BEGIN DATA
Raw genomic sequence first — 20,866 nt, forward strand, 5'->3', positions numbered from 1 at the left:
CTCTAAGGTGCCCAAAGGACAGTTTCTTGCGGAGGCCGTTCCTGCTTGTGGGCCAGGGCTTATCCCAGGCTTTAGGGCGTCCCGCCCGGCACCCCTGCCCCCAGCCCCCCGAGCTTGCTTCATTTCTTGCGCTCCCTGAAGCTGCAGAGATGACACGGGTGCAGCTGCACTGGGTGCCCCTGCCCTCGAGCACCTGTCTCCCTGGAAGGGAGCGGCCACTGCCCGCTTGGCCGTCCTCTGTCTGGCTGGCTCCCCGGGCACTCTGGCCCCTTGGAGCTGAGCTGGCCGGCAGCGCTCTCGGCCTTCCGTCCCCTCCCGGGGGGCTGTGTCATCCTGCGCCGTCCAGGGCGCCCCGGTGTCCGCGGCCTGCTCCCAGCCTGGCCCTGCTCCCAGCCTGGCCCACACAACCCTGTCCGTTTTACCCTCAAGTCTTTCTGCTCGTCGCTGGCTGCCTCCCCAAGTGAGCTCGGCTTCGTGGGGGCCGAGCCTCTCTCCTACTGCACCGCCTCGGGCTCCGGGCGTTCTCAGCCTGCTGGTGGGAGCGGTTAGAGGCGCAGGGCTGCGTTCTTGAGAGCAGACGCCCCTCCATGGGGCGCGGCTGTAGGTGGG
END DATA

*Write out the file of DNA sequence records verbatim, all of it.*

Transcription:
Raw genomic sequence first — 20,866 nt, forward strand, 5'->3', positions numbered from 1 at the left:
CTCTAAGGTGCCCAAAGGACAGTTTCTTGCGGAGGCCGTTCCTGCTTGTGGGCCAGGGCTTATCCCAGGCTTTAGGGCGTCCCGCCCGGCACCCCTGCCCCCAGCCCCCCGAGCTTGCTTCATTTCTTGCGCTCCCTGAAGCTGCAGAGATGACACGGGTGCAGCTGCACTGGGTGCCCCTGCCCTCGAGCACCTGTCTCCCTGGAAGGGAGCGGCCACTGCCCGCTTGGCCGTCCTCTGTCTGGCTGGCTCCCCGGGCACTCTGGCCCCTTGGAGCTGAGCTGGCCGGCAGCGCTCTCGGCCTTCCGTCCCCTCCCGGGGGGCTGTGTCATCCTGCGCCGTCCAGGGCGCCCCGGTGTCCGCGGCCTGCTCCCAGCCTGGCCCTGCTCCCAGCCTGGCCCACACAACCCTGTCCGTTTTACCCTCAAGTCTTTCTGCTCGTCGCTGGCTGCCTCCCCAAGTGAGCTCGGCTTCGTGGGGGCCGAGCCTCTCTCCTACTGCACCGCCTCGGGCTCCGGGCGTTCTCAGCCTGCTGGTGGGAGCGGTTAGAGGCGCAGGGCTGCGTTCTTGAGAGCAGACGCCCCTCCATGGGGCGCGGCTGTAGGTGGG